In the hours after Thursday’s suicide bombings near Kabul’s Hamid Karzai International Airport, evacuations of Americans and their allies restarted, an effort to get out as many civilians ahead of the military’s withdrawal, just four days away. The bombings did not deter a crowd from massing outside the airport’s gates.
The death toll from the blasts includes 11 U.S. Marines, a Navy hospital corpsman, and another service member whose branch was not immediately identified, American officials said. At least 18 U.S. service members were injured. It was the deadliest day for American forces in Afghanistan since August 2011.
About 169 Afghan people died, officials told the Associated Press. CBS News was reporting that number at 170.
“We will not forgive. We will not forget. We will hunt you down and make you pay,” President Joe Biden said on Thursday evening.
The bombings, which occurred near the Abbey Gate on the airport’s civilian side, hit hours after Western officials warned of a major attack on the airport. Islamic State terror group ISIS-K claimed credit for the violence.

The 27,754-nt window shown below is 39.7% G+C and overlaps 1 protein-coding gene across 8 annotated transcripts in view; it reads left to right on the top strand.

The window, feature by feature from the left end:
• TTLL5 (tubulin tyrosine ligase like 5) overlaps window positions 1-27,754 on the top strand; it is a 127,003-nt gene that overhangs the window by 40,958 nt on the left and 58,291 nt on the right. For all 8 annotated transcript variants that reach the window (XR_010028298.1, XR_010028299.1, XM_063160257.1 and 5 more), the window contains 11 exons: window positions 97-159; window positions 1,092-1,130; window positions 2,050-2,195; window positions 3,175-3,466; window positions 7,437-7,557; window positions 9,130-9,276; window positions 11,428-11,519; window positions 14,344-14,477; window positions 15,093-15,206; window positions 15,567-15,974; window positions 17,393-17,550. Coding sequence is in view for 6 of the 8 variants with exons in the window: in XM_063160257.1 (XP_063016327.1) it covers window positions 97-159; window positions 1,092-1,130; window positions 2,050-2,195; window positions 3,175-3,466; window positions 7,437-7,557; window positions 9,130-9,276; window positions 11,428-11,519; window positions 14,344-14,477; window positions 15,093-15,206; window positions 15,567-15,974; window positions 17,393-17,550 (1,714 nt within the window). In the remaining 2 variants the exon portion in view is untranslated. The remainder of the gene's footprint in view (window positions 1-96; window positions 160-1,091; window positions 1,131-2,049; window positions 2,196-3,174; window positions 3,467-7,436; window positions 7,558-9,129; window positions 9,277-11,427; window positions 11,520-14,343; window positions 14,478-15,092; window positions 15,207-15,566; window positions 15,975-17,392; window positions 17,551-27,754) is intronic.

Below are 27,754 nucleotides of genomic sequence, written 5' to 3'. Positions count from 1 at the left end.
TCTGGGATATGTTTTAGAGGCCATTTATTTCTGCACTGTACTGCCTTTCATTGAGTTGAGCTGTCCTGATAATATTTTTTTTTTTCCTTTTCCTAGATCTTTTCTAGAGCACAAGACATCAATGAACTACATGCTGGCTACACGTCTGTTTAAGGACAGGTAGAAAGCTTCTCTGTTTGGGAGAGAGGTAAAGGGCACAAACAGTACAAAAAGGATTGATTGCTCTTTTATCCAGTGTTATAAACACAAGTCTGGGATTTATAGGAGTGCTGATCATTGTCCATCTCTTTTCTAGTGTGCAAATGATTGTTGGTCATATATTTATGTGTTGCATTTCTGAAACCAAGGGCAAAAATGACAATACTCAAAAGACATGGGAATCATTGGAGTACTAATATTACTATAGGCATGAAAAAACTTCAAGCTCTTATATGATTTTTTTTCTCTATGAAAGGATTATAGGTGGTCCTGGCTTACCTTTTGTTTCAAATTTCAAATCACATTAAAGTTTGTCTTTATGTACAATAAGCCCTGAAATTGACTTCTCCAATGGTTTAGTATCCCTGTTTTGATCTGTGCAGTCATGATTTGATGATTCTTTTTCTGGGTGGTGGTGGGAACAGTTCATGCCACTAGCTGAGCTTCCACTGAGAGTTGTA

“Active threats against the airfield” remain, Marine Gen. Kenneth McKenzie Jr., head of the U.S. Center Command, warned at a Pentagon briefing on Thursday.
What we know: Biden: ‘We will not forgive’; Navy confirms 13th US service member killed in Kabul
How it happened: Satellite images, graphics, and maps show how fatal airport, hotel explosions ripped through Kabul
The White House on Friday morning released the latest numbers on of Kabul airport evacuations. From about noon Thursday to noon Friday, Afghanistan time, approximately 12,500 people were evacuated. They left the country on 35 U.S. military flights, carrying 8,500 people, and 54 coalition flights, holding 4,000 people.
Evacuations resumed Thursday following the ISIS-K suicide blasts outside the airport that killed dozens of people.
That brings the total evacuated by the U.S. directly or with U.S. help to 105,000 people in the last 13 days.
– Katie Wadington
“As president, nothing was more painful than grieving with the loved ones of Americans who gave their lives serving our country,” Obama said. “As President Biden said, these service members are heroes who have been engaged in a dangerous, selfless mission to save the lives of others. Our hearts go out to the families who lost a loved one, and to everyone continuing the mission in Kabul.”
Obama also expressed his sympathy for families of Afghans killed, “many of whom stood by America and were willing to risk everything for a chance at a better life.”